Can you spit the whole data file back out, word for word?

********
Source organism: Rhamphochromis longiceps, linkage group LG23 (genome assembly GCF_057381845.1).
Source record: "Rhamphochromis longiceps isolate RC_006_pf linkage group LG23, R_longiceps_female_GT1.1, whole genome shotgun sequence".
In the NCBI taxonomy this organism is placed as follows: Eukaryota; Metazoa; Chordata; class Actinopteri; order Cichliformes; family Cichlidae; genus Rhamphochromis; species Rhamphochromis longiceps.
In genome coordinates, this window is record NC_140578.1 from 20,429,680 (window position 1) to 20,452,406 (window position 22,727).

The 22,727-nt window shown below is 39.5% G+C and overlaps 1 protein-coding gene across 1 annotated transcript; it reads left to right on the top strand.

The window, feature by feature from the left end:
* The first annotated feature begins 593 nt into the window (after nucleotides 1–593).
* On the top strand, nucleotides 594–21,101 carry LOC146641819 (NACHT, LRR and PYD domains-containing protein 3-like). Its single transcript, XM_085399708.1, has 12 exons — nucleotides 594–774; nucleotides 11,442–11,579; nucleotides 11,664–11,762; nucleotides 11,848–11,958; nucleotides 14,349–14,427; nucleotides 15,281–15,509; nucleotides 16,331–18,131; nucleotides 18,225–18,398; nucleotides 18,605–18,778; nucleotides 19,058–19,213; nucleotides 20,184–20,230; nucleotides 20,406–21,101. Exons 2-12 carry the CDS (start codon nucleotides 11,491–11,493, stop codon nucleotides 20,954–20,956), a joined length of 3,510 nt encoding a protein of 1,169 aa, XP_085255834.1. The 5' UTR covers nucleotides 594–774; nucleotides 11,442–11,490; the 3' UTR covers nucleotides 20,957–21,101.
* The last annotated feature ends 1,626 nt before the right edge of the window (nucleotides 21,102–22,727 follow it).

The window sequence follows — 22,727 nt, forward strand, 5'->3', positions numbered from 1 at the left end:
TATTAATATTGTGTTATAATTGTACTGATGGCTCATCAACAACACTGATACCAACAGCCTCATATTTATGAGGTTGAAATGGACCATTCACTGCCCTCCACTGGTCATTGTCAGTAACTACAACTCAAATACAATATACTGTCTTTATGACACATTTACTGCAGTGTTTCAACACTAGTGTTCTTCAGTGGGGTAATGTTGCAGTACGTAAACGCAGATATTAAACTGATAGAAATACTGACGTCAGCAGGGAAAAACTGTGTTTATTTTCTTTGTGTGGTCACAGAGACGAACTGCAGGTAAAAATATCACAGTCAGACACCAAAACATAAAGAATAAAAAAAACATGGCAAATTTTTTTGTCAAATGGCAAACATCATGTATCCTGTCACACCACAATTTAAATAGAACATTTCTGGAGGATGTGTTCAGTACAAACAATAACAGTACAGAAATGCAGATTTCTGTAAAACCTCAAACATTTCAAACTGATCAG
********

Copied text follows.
Source organism: Rhamphochromis longiceps, linkage group LG23 (genome assembly GCF_057381845.1).
Source record: "Rhamphochromis longiceps isolate RC_006_pf linkage group LG23, R_longiceps_female_GT1.1, whole genome shotgun sequence".
In the NCBI taxonomy this organism is placed as follows: Eukaryota; Metazoa; Chordata; class Actinopteri; order Cichliformes; family Cichlidae; genus Rhamphochromis; species Rhamphochromis longiceps.
In genome coordinates, this window is record NC_140578.1 from 20,429,680 (window position 1) to 20,452,406 (window position 22,727).

The 22,727-nt window shown below is 39.5% G+C and overlaps 1 protein-coding gene across 1 annotated transcript; it reads left to right on the top strand.

The window, feature by feature from the left end:
* The first annotated feature begins 593 nt into the window (after nucleotides 1–593).
* On the top strand, nucleotides 594–21,101 carry LOC146641819 (NACHT, LRR and PYD domains-containing protein 3-like). Its single transcript, XM_085399708.1, has 12 exons — nucleotides 594–774; nucleotides 11,442–11,579; nucleotides 11,664–11,762; nucleotides 11,848–11,958; nucleotides 14,349–14,427; nucleotides 15,281–15,509; nucleotides 16,331–18,131; nucleotides 18,225–18,398; nucleotides 18,605–18,778; nucleotides 19,058–19,213; nucleotides 20,184–20,230; nucleotides 20,406–21,101. Exons 2-12 carry the CDS (start codon nucleotides 11,491–11,493, stop codon nucleotides 20,954–20,956), a joined length of 3,510 nt encoding a protein of 1,169 aa, XP_085255834.1. The 5' UTR covers nucleotides 594–774; nucleotides 11,442–11,490; the 3' UTR covers nucleotides 20,957–21,101.
* The last annotated feature ends 1,626 nt before the right edge of the window (nucleotides 21,102–22,727 follow it).

The window sequence follows — 22,727 nt, forward strand, 5'->3', positions numbered from 1 at the left end:
TATTAATATTGTGTTATAATTGTACTGATGGCTCATCAACAACACTGATACCAACAGCCTCATATTTATGAGGTTGAAATGGACCATTCACTGCCCTCCACTGGTCATTGTCAGTAACTACAACTCAAATACAATATACTGTCTTTATGACACATTTACTGCAGTGTTTCAACACTAGTGTTCTTCAGTGGGGTAATGTTGCAGTACGTAAACGCAGATATTAAACTGATAGAAATACTGACGTCAGCAGGGAAAAACTGTGTTTATTTTCTTTGTGTGGTCACAGAGACGAACTGCAGGTAAAAATATCACAGTCAGACACCAAAACATAAAGAATAAAAAAAACATGGCAAATTTTTTTGTCAAATGGCAAACATCATGTATCCTGTCACACCACAATTTAAATAGAACATTTCTGGAGGATGTGTTCAGTACAAACAATAACAGTACAGAAATGCAGATTTCTGTAAAACCTCAAACATTTCAAACTGATCAG